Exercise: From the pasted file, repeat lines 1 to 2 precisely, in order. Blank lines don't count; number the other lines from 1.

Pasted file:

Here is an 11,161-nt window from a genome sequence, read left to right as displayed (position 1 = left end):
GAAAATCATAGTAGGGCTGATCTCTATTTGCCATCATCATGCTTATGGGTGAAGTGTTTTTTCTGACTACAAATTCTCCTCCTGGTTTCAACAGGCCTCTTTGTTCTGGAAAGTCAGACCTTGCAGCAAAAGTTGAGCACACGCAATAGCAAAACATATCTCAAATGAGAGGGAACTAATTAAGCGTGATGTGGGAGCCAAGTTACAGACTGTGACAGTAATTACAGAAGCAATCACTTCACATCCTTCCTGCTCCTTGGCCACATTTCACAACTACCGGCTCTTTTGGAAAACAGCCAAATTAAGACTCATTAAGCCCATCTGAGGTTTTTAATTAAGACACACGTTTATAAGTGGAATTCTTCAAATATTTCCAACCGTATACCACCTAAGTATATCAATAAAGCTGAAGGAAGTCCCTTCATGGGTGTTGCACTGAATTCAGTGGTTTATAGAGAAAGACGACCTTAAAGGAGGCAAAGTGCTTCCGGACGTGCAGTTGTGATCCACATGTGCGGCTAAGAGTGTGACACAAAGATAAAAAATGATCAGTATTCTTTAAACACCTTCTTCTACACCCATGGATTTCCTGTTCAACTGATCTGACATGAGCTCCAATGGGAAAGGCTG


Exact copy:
Here is an 11,161-nt window from a genome sequence, read left to right as displayed (position 1 = left end):
GAAAATCATAGTAGGGCTGATCTCTATTTGCCATCATCATGCTTATGGGTGAAGTGTTTTTTCTGACTACAAATTCTCCTCCTGGTTTCAACAGGCCTCTTTGTTCTGGAAAGTCAGACCTTGCAGCAAAAGTTGAGCACACGCAATAGCAAAACATATCTCAAATGAGAGGGAACTAATTAAGCGTGATGTGGGAGCCAAGTTACAGACTGTGACAGTAATTACAGAAGCAATCACTTCACATCCTTCCTGCTCCTTGGCCACATTTCACAACTACCGGCTCTTTTGGAAAACAGCCAAATTAAGACTCATTAAGCCCATCTGAGGTTTTTAATTAAGACACACGTTTATAAGTGGAATTCTTCAAATATTTCCAACCGTATACCACCTAAGTATATCAATAAAGCTGAAGGAAGTCCCTTCATGGGTGTTGCACTGAATTCAGTGGTTTATAGAGAAAGACGACCTTAAAGGAGGCAAAGTGCTTCCGGACGTGCAGTTGTGATCCACATGTGCGGCTAAGAGTGTGACACAAAGATAAAAAATGATCAGTATTCTTTAAACACCTTCTTCTACACCCATGGATTTCCTGTTCAACTGATCTGACATGAGCTCCAATGGGAAAGGCTG